AS school begins this September, William J. Bennett's tenure as United States secretary of education ends. The departure of the big, blunt, outspoken populist-cum-philosophical canon is a graduation both for the man, and for American education. For this reporter, his diploma reads magna cum laude.
Every issue of import he championed is now underlined in the lesson books of America's classrooms: greater choice in the school one's child attends; stronger emphasis on teaching values; high academic standards for all students; more rigorous and regular testing; allowance for alternative methods of bilingual instruction; greater accountability for the high cost and sometimes suspect quality of higher education.
Dr. Bennett spoke directly to the American people. He conducted a conversation that was forthright, that addressed real concerns, and that pulled no punches. He was not a lap dog for the education establishment, nor a proponent for the status quo.
And though he was no slouch in addressing pressing social issues - drugs, AIDS, dropouts - Bennett repeatedly honed his polemic to stress that the business of education was - first, middle, and last - academics. Nowhere was he more emphatic on this than on the fifth anniversary of the watershed report ``A Nation at Risk.''
For five years, teacher salaries increased faster than the rate of inflation. In state after state, governor after governor made heroic efforts to improve schools. Yet Bennett stood before the nation and graded the results no better than a gentleman's C, lamenting that except for a few encouraging signs such as better performance on national tests by minority students, ``the news is not what it should be.'' Reading scores, math scores, writing skills, were at levels where only 1 out of 5 students could be said to be doing well. Improvement was in a ``dead stall.''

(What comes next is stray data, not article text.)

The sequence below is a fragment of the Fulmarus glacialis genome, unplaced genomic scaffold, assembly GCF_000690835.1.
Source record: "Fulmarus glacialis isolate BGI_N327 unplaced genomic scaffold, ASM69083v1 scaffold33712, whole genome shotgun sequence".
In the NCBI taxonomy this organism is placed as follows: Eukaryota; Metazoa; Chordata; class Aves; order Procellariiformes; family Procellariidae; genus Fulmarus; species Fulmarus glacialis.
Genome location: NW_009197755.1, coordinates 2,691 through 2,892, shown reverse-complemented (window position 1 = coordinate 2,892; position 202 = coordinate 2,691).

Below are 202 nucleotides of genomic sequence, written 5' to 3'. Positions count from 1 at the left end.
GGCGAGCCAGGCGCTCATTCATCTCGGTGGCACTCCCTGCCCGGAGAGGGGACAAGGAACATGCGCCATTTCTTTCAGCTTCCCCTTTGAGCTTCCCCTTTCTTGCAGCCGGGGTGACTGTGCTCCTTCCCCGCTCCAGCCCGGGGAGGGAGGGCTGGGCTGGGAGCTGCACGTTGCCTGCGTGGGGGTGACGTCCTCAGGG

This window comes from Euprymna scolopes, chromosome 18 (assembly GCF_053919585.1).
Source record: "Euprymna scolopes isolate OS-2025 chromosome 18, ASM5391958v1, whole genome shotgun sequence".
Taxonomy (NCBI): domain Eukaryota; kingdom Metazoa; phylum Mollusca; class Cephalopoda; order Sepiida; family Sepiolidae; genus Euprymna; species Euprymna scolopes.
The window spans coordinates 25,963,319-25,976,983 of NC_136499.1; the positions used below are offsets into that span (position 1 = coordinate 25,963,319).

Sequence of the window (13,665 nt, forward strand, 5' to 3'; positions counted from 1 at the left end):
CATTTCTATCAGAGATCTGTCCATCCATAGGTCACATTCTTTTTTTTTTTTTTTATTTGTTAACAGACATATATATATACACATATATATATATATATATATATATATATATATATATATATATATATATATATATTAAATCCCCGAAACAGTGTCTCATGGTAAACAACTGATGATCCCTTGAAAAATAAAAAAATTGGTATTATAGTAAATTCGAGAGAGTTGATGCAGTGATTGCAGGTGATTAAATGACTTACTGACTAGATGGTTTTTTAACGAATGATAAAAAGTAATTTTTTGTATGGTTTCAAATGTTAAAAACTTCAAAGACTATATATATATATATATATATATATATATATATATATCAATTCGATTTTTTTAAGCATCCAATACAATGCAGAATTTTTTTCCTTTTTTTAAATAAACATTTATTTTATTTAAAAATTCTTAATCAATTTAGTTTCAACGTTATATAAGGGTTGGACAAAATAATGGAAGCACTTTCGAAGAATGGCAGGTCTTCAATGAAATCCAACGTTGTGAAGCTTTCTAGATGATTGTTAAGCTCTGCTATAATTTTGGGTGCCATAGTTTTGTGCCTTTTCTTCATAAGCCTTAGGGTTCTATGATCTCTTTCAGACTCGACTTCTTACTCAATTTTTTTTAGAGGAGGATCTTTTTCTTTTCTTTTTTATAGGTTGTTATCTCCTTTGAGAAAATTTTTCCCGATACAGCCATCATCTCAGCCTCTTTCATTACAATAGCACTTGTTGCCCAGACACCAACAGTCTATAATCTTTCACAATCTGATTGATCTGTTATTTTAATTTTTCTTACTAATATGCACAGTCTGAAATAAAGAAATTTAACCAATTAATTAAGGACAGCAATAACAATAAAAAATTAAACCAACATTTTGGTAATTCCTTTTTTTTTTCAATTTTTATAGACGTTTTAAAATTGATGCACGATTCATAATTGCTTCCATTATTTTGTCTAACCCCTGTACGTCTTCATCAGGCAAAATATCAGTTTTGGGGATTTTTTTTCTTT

Yet one would be hard pressed to challenge Bennett's role as champion of teachers and principals. No previous US commissioner or secretary of education visited more shools (102) and spent more time in classrooms than he. He sought and then extolled what is noble, what is important, and what works in teaching. ``My successor better like visiting schools - not sitting down to lunch with education associations and establishment types'' in Washington is one piece of advice he offers.
Whether or not one agrees with his vision of education, he has spelled it out clearly, without jargon, for all to critique. Two books in particular outline what he thinks should be taught: ``First Lessons'' and ``James Madison High School.'' The two set out an optimum curriculum for students in elementary and secondary schools. Bennett reminds his critics, ``I have no authority to impose a curriculum other than the powers of persuasion.''
Amid a swirling national debate, Bennett's writings - including his statements about higher education in the report ``To Reclaim a Legacy,'' which he wrote when president of the National Endowment for the Humanities in the first Reagan term - leave the American people clear, direct guidelines by which to compare and contrast what is being taught their children.
Bill Bennett will be a tough act to follow.
Jim Bencivenga is the Monitor's education editor. He held a 22-month appointment to the research and statistical arm of the Department of Education while William J. Bennett was the secretary.